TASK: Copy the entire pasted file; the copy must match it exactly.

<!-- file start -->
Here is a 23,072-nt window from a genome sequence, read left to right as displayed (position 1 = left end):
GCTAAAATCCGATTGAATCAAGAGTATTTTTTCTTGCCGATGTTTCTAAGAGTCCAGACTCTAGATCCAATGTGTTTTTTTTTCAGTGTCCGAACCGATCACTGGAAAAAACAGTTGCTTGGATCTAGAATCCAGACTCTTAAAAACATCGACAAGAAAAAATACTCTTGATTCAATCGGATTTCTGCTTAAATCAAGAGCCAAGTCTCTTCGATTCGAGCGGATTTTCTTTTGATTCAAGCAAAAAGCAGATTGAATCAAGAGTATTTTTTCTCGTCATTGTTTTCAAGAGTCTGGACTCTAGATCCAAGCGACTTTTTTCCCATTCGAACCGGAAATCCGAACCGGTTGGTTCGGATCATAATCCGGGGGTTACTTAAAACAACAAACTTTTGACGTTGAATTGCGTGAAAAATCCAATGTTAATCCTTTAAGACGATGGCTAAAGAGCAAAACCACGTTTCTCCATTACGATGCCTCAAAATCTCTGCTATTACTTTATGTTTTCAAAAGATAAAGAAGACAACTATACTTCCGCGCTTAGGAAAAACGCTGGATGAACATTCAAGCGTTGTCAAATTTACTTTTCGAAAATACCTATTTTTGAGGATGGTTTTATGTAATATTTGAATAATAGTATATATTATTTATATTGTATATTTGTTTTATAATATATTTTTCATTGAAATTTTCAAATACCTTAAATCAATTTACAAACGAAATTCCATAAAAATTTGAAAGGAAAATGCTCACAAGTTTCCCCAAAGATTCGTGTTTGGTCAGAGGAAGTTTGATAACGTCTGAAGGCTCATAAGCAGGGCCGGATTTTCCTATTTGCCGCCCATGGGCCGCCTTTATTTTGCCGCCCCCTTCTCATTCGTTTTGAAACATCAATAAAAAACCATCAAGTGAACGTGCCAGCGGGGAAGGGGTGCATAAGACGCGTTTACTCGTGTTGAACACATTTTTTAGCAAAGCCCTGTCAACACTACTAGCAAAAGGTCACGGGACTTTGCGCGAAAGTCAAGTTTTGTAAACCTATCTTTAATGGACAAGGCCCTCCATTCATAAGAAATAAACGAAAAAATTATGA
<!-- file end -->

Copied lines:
Here is a 23,072-nt window from a genome sequence, read left to right as displayed (position 1 = left end):
GCTAAAATCCGATTGAATCAAGAGTATTTTTTCTTGCCGATGTTTCTAAGAGTCCAGACTCTAGATCCAATGTGTTTTTTTTTCAGTGTCCGAACCGATCACTGGAAAAAACAGTTGCTTGGATCTAGAATCCAGACTCTTAAAAACATCGACAAGAAAAAATACTCTTGATTCAATCGGATTTCTGCTTAAATCAAGAGCCAAGTCTCTTCGATTCGAGCGGATTTTCTTTTGATTCAAGCAAAAAGCAGATTGAATCAAGAGTATTTTTTCTCGTCATTGTTTTCAAGAGTCTGGACTCTAGATCCAAGCGACTTTTTTCCCATTCGAACCGGAAATCCGAACCGGTTGGTTCGGATCATAATCCGGGGGTTACTTAAAACAACAAACTTTTGACGTTGAATTGCGTGAAAAATCCAATGTTAATCCTTTAAGACGATGGCTAAAGAGCAAAACCACGTTTCTCCATTACGATGCCTCAAAATCTCTGCTATTACTTTATGTTTTCAAAAGATAAAGAAGACAACTATACTTCCGCGCTTAGGAAAAACGCTGGATGAACATTCAAGCGTTGTCAAATTTACTTTTCGAAAATACCTATTTTTGAGGATGGTTTTATGTAATATTTGAATAATAGTATATATTATTTATATTGTATATTTGTTTTATAATATATTTTTCATTGAAATTTTCAAATACCTTAAATCAATTTACAAACGAAATTCCATAAAAATTTGAAAGGAAAATGCTCACAAGTTTCCCCAAAGATTCGTGTTTGGTCAGAGGAAGTTTGATAACGTCTGAAGGCTCATAAGCAGGGCCGGATTTTCCTATTTGCCGCCCATGGGCCGCCTTTATTTTGCCGCCCCCTTCTCATTCGTTTTGAAACATCAATAAAAAACCATCAAGTGAACGTGCCAGCGGGGAAGGGGTGCATAAGACGCGTTTACTCGTGTTGAACACATTTTTTAGCAAAGCCCTGTCAACACTACTAGCAAAAGGTCACGGGACTTTGCGCGAAAGTCAAGTTTTGTAAACCTATCTTTAATGGACAAGGCCCTCCATTCATAAGAAATAAACGAAAAAATTATGA